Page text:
Group Definition

The group is the most fundamental object you will study in abstract algebra. Groups generalize a wide variety of mathematical sets: the integers, symmetries of shapes, modular arithmetic, NxM matrices, and much more. After learning about groups in detail, you will then be ready to continue your study of abstract algebra be learning about rings, fields, modules and vector spaces.

The group is an abstract mathematical idea that comes up in a surprising variety of topics, including geometry, topology, number theory, and more. In the 1800s, it became apparent that this same idea was being used to address many different types of problems. So mathematicians began to study the tool itself! Thus the subject Abstract Algebra was born.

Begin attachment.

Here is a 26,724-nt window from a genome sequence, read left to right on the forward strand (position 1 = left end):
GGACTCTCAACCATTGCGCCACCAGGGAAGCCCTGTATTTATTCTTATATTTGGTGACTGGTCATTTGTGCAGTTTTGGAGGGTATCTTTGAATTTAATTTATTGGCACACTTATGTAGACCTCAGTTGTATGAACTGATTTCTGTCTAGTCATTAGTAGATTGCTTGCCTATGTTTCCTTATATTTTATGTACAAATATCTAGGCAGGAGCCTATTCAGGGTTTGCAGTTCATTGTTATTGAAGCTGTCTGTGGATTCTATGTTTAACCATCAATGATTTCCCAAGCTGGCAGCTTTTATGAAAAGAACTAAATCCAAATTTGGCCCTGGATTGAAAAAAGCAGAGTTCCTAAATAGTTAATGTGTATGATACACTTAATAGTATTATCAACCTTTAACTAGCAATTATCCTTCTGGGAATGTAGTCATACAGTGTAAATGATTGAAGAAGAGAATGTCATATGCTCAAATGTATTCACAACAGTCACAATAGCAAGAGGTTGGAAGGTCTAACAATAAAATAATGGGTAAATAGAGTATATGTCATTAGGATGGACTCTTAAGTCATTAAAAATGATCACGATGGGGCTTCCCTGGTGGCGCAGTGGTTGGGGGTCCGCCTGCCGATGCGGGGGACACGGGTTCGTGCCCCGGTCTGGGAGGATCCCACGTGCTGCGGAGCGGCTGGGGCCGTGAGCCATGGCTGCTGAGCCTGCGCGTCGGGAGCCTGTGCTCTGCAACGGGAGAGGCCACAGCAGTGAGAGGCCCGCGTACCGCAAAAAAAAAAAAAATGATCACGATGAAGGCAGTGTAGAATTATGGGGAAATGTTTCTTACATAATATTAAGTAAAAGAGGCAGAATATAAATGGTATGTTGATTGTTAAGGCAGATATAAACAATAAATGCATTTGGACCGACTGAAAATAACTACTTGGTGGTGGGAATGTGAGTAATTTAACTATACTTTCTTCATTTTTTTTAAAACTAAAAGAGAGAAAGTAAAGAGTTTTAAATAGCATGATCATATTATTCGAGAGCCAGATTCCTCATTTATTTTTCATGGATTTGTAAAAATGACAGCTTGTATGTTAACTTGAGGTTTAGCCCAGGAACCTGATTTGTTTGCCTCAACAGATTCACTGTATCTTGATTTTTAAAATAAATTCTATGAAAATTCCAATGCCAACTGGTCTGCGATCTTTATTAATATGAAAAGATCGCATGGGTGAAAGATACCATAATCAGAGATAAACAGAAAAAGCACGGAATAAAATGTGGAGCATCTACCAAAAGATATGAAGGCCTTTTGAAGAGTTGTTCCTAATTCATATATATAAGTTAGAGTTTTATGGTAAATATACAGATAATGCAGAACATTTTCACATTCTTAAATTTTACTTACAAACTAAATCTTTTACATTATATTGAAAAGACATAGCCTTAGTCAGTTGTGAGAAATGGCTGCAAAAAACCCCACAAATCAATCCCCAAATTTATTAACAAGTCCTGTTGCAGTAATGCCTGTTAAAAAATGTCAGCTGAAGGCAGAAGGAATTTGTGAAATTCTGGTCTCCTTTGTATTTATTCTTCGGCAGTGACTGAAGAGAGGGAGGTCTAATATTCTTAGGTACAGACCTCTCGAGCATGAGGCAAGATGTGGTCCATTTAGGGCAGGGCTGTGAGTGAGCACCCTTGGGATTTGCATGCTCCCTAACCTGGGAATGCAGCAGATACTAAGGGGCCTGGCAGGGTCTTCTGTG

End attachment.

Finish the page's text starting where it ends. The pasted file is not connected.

What is this remarkable idea? It’s a way to generalize a set of elements that behaves, mathematically, in a certain way. It may help to see examples of how all groups share these common characteristics (see video below). These include the following properties:

▪ You can perform an operation (e.g. addition) to combine the elements in the set.
▪ The group is closed under that operation (it produces  another element in the set).
▪ A group has an inverse for each element in the set.
▪ When you combine an element and its inverse, you get the identity element.
▪ The elements of a group obey the associative property

You may wonder what motivated the definition of the group? Find this and other lessons below.

Group Example - A Complex Circle
Learn about an interesting group: the set of all complex numbers of magnitude 1. This is both a circle and a group.